Local Govt Elections likely in December

Last Updated on Thursday, 30 July 2015, 19:35 by GxMedia

Minister of Communities Ronald Bulkan delivering his presentation in the National Assembly on Thursday, July 30, 2015,

by Zena Henry

The long-awaited Local Government Elections are expected to held in December, according to Minister of Communities, Ronald Bulkan.

He made the announcement during his contribution to parliamentary debate on Local Government (Amendment) Bill 2015. The main opposition People’s Progressive Party Civic’s parliamentarians continued their boycott of sittings.

Bulkan said, “The (Guyana Elections) Commission at its next scheduled meeting on 18th August will be expected to make a formal decision to proceed with all the activities for the holding of Local Government Elections.”

The minister said that once such approval is granted, GECOM would be in a position to hold the polls in early December or certainly well before Christmas. Local Government Elections have been last held in 1994.

As the House read and passed the Local Government (Amendment) Bill today, Minister Bulkan addressed earlier claims by the absent Opposition that local polls cannot be held before the first half of 2016. “They have a fear of people being liberated and having control,” the Minister responded. “I am not aware of the realities to which the Article and press release refers… these elections like time, or the tide will wait on no one’ it will not be delayed, it will not be deferred any longer,” he charged.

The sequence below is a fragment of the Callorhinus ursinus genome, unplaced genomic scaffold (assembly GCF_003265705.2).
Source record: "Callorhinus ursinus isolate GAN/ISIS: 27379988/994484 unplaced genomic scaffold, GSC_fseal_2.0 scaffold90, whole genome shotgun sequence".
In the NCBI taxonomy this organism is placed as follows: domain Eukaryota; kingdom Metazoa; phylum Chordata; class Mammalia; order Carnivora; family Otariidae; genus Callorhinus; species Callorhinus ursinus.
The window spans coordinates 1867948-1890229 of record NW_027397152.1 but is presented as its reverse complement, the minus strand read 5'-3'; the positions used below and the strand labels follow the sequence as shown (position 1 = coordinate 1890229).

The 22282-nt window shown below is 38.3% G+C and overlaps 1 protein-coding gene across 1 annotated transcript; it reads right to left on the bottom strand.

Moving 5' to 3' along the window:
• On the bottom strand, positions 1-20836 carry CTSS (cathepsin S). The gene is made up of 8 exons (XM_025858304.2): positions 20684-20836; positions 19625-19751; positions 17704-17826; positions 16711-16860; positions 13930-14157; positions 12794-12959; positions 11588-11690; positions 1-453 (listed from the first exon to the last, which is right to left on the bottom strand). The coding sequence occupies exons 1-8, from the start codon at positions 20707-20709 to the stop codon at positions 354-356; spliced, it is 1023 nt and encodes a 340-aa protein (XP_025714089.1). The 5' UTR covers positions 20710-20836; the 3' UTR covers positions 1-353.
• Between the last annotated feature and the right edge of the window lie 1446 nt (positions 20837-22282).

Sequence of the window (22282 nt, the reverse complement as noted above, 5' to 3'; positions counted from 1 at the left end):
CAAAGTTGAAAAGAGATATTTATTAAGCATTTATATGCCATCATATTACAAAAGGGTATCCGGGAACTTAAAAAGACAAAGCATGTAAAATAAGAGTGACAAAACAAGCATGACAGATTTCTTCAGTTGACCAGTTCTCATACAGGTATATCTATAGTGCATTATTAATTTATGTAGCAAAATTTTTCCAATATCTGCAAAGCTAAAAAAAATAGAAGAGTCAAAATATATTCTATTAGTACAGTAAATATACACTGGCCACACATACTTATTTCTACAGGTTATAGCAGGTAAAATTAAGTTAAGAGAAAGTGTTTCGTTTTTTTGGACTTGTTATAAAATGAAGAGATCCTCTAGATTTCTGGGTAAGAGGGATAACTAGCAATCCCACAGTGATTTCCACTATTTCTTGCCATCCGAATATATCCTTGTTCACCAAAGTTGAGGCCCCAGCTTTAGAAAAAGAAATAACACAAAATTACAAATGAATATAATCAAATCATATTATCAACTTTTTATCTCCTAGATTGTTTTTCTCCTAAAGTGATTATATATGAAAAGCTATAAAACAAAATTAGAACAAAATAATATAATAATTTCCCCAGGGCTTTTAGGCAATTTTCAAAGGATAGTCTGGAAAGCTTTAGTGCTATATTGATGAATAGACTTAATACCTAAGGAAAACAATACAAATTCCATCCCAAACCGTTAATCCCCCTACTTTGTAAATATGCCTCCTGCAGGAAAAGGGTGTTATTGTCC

The Local Government (Amendment) Bill was described as the last piece of legislation to give reform to the existing legislation before citizens’ vote for their local representatives. Bulkan said it has three main features; to include Neighbourhood Democratic Council (NDC) since the existing law pre-dates the establishment of those agencies.

It also caters for the establishment of a Constabulary arm for the NDC and increases fines relevant to specific laws broken. He noted too that it will address drainage of irrigation networks and give the relevant authority power to remove obstructs without delay. “No doubt this will be welcomed by the new to local democratic organs and citizens who suffer from flooding,” he suggested.

Minister of Public Security Khemraj Ramjattan in his presentation said that this Bill will “Pave the way for the rebirth and renewal of local democracy.” He said that the Constabulary arm of the NDC, “seeks to diffuse lots more power away from a central level and to also give power as regards to constabulary to the body mainly the NDC for the simple reason that they will know… what it is they have to enforce.”

He pointed to the enforcement of laws within the various communities by the NDC’s law enforcement arm, rather than having central police officers deal with items such as an “illegal” blockade on a dam.

The Fiscal Transfers Act, the Municipal and District Councils (Amendment) Act, and the Local Government Commission Act was assent to by former President Donald Ramotar last year, but the Local Government (Amendment) Bill was not. It was seen as removing the power of the ministers and bestowed on the local bodies.

The Local Government Reform Bills addresses the existing legislation which the then opposition insisted is relevant to address burning issues before citizens’ head to local polls. Local Government Elections have not been held in more than two decades.